Neonatal mortality is a global challenge, with an estimated 1.3 million intrapartum stillbirths in 2015. The majority of these were found in low resource settings with limited options to intrapartum fetal heart monitoring devices. This trial compared frequency of abnormal fetal heart rate (FHR) detection and adverse perinatal outcomes (i.e. fresh stillbirths, 24-h neonatal deaths, admission to neonatal care unit) among women intermittently assessed by Doppler or fetoscope in a rural low-resource setting.
This was an open-label randomized controlled trial conducted at Haydom Lutheran Hospital from March 2013 through August 2015. Inclusion criteria were; women in labor, singleton, cephalic presentation, normal FHR on admission (120–160 beats/minute), and cervical dilatation ≤7 cm. Verbal consent was obtained.
A total of 2684 women were recruited, 1309 in the Doppler and 1375 in the fetoscope arms, respectively. Abnormal FHR was detected in 55 (4.2%) vs 42 (3.1%). (RR = 1.38; 95%CI: 0.93, 2.04) in the Doppler and fetoscope arms, respectively. Bag mask ventilation was performed in 80 (6.1%) vs 82 (6.0%). (RR = 1.03; 95%CI: 0.76, 1.38) of neonates, and adverse perinatal outcome was comparable 32(2.4%) vs 35(2.5%). (RR = 0.9; 95%CI: 0.59, 1.54), in the Doppler and fetoscope arms, respectively.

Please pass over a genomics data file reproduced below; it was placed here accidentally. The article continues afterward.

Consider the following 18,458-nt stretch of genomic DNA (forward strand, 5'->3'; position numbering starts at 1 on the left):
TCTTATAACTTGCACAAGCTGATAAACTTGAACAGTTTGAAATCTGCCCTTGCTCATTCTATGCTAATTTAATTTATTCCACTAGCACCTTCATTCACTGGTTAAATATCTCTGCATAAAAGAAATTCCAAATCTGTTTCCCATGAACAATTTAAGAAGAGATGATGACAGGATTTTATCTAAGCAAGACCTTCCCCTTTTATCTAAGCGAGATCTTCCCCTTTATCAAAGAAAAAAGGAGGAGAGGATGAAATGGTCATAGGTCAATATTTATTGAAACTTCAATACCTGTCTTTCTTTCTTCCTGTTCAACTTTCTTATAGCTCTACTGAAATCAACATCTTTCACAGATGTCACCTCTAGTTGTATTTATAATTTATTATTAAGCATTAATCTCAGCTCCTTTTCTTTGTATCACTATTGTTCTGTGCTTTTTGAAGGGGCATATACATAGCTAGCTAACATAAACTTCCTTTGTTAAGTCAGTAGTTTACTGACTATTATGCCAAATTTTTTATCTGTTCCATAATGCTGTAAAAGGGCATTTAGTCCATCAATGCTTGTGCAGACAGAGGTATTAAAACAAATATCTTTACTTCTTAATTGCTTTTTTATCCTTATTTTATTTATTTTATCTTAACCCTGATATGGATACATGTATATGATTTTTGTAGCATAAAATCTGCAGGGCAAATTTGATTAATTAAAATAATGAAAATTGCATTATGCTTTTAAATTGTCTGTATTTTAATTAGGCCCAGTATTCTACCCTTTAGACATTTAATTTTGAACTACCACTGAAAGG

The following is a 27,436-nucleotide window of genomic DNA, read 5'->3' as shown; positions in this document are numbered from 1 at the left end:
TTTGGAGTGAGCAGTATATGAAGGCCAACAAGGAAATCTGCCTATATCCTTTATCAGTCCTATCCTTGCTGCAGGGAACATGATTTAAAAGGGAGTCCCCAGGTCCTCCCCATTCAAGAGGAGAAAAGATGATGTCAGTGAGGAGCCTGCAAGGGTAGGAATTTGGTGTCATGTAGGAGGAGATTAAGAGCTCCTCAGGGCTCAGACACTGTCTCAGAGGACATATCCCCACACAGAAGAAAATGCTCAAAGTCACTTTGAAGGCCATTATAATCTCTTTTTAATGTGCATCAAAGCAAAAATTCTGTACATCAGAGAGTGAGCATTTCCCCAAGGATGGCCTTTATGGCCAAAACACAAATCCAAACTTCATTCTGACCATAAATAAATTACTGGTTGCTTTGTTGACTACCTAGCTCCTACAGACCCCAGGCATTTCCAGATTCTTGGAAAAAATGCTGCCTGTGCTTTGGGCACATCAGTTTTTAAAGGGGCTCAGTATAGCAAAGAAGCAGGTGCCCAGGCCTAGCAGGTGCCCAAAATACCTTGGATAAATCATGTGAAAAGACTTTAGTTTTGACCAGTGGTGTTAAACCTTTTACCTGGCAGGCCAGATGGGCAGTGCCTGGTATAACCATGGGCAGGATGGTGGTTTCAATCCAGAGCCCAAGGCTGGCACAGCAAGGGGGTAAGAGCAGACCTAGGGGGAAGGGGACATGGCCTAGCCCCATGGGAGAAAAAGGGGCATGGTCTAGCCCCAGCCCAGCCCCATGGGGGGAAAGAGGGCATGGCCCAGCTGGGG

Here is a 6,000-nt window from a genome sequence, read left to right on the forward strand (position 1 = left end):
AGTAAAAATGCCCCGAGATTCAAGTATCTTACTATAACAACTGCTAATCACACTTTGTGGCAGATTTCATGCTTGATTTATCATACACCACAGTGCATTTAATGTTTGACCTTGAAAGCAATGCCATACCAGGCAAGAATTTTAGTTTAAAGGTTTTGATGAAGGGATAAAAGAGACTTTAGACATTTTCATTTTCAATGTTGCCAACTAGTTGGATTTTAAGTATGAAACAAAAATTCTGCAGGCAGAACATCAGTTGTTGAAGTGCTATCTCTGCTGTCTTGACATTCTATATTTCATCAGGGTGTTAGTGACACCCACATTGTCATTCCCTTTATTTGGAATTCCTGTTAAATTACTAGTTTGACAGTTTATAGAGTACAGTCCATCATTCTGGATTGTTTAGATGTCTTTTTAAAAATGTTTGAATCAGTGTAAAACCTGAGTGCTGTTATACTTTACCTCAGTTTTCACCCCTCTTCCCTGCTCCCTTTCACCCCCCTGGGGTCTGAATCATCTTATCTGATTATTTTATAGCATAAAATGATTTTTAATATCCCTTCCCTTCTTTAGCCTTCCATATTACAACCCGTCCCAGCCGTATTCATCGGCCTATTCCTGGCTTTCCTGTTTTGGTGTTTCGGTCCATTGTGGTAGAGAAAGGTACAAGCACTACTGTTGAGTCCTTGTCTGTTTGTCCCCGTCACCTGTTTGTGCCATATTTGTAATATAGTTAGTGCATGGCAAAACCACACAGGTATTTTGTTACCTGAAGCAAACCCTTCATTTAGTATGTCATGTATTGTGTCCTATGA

This trial failed to demonstrate a statistically significant difference in the detection of abnormal FHR between intermittently used Doppler and fetoscope and adverse perinatal outcomes. However, FHR measurements were not performed as often as recommended by international guidelines. Conducting a randomized controlled study in rural settings with limited resources is associated with major challenges.
This clinical trial was registered on April 2013 with registration number NCT01869582.